mushrooms are weird

  13. Thumb up 16

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    I think i was three lines into this when i wrote YES on our submissions spreadsheet. i must have read this 3 or 4 times by now and every time i’m blown away by how fucking good it is. i can’t wait to read your book.

      • Thumb up 8

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        She was. For real. She kept saying that she didn’t want to send it to you guys because you were just going to laugh at her and then say, “WTF, NO.” I asked if she wanted me to proof it first and she said no because she thought I’d have the same reaction. She wouldn’t even let me read it at all until it was published today.

        Thanks for helping my mermaid realize that she really does have talent. She needed the esteem boost more than you know. :)

        • Thumb up 8

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          you’re crazy! it was a unanimous and swift approval! also you guys are the cutest.

          also i’ve long marveled at the fact that every shrooms experience i’ve had was totally weird and fucked up, almost like i had a knack for picking a really emotionally heightened or turbulent time to eat those things. so this was welcome & unexpected.

  14. Thumb up 24

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    I’m Meredith’s partner and this is my first time reading this. I’m dumbstruck by two things simultaneously: one, that my partner is an amazingly talented writer (I knew that) and two, that even though I value myself as a trans* ally and as someone who knows Meredith intimately, there are still ways that I hurt her all the time without even realizing it.

    The comment I made about the Vagina Monologues, for example… I’d said it in passing because I didn’t understand how something specifically written about vaginas, for people born with vaginas, could be reasonably performed by people who were all born without them. It was a comment that I made in passing and I noticed Meredith’s body language change (the reason I asked if she was upset with me)… But it hadn’t even occurred to me that these simple statements that I make without meaning any offense can still cause her so much hurt. And then I think that if I– the person who loves her more than anyone in the world– say things that hurt her, how much more pain is she carrying that I don’t even know about?

    It breaks my heart for her but it’s one of those very real reminders of how easy it is for cis people to take our privilege for granted. I could just say this to Meredith privately but I wanted to throw in my comment as one of the many readers who was moved and touched by this beautiful piece of work.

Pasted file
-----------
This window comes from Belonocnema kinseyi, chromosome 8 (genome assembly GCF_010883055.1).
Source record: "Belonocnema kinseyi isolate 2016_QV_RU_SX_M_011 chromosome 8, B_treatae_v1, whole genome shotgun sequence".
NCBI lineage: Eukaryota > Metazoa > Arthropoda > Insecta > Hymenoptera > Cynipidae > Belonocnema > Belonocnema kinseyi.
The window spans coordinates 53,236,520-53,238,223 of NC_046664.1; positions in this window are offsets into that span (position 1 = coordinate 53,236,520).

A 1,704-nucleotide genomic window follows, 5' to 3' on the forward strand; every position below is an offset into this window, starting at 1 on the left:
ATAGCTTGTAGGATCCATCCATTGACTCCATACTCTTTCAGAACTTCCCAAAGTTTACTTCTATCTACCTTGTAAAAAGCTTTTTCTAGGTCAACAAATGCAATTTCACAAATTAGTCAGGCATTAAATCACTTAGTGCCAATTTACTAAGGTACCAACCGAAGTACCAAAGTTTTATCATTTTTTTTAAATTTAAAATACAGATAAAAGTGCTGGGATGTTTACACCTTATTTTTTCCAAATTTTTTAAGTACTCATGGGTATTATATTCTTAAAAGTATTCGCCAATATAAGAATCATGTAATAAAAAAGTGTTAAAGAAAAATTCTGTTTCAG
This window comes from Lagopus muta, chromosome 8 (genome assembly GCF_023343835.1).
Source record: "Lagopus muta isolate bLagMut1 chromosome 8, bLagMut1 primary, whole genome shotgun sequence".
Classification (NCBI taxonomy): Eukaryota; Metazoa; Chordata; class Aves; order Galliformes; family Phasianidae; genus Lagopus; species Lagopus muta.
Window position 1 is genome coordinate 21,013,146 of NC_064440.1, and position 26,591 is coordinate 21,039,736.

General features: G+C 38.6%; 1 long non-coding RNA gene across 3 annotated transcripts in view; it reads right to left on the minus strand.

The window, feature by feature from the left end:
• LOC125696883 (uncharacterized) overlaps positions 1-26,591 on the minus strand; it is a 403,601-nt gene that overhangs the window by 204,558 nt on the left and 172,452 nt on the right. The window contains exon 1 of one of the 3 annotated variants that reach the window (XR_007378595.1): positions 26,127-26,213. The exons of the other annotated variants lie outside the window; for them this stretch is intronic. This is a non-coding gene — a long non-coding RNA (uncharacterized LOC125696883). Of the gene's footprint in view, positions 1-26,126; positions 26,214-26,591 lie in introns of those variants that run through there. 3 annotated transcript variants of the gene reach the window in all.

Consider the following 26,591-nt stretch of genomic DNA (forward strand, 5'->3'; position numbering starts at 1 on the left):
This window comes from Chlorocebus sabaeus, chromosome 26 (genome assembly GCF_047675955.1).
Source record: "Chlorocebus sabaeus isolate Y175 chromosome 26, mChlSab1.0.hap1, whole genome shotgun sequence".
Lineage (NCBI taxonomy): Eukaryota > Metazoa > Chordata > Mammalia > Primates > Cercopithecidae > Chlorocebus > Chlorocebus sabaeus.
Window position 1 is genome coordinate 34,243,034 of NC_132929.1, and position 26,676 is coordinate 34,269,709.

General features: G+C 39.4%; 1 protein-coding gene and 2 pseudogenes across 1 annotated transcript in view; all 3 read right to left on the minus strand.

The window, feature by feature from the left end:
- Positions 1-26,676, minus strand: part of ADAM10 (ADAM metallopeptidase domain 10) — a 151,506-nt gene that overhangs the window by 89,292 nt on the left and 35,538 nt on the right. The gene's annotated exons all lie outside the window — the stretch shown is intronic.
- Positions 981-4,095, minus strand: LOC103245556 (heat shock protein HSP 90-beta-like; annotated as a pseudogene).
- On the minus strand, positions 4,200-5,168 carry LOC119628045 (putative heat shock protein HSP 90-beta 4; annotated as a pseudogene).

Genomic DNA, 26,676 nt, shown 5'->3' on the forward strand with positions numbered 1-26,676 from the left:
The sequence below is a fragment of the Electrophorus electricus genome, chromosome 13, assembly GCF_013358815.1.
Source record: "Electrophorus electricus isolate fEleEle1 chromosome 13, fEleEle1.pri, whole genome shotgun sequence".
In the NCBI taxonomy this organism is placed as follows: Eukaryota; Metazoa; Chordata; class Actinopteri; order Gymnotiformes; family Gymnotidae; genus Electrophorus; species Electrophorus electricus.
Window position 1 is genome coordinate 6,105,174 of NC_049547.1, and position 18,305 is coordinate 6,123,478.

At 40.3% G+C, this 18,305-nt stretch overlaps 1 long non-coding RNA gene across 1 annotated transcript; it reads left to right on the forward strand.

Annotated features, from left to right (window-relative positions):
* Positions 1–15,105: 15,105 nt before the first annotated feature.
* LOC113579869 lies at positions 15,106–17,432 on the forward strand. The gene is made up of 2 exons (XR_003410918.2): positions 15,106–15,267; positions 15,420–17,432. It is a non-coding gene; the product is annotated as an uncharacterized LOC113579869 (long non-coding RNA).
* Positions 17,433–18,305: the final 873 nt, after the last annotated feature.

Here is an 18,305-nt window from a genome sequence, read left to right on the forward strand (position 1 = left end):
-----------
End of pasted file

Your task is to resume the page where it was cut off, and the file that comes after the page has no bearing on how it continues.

Meredith, I’m sorry that the world hurts so much sometimes and I’m sorry that I’m sometimes part of that. I love you madly and I always will. Thank you for writing this for me (and for the rest of the world). It needed to be said.

    • Thumb up 27

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      I love you I love you I love you I love you I love you I love you. I love you when we’re fighting and when we’re rubbing our stuff together and when we’re being overwhelmed by how cute our daughter is and when we’re playing Super Smash Brothers and when you ramble about Doctor Who. I love you when you’re thin and when I’m fluffy and when our dog is difficult to potty train and our cat keeps knocking over cups of water. I love you when I’m trans and it’s okay that you don’t completely understand as long as you love me too. Our love makes everything okay.

        • Thumb up 9

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          Oops, and I posted that under my normal Autostraddle account because I forgot to change the name for consistency with the article. Hi, I’m Meredith’s partner and my name’s not really Willow but she changed the name just in case too much identifying information would out us to Bad People.

          I wub you, fwuffy Mermaid. Sorry for making things awkward by forgetting to change my name that time. :X

        • Thumb up 14

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          this entire exchange is deeply moving

          your love for one another is so palpable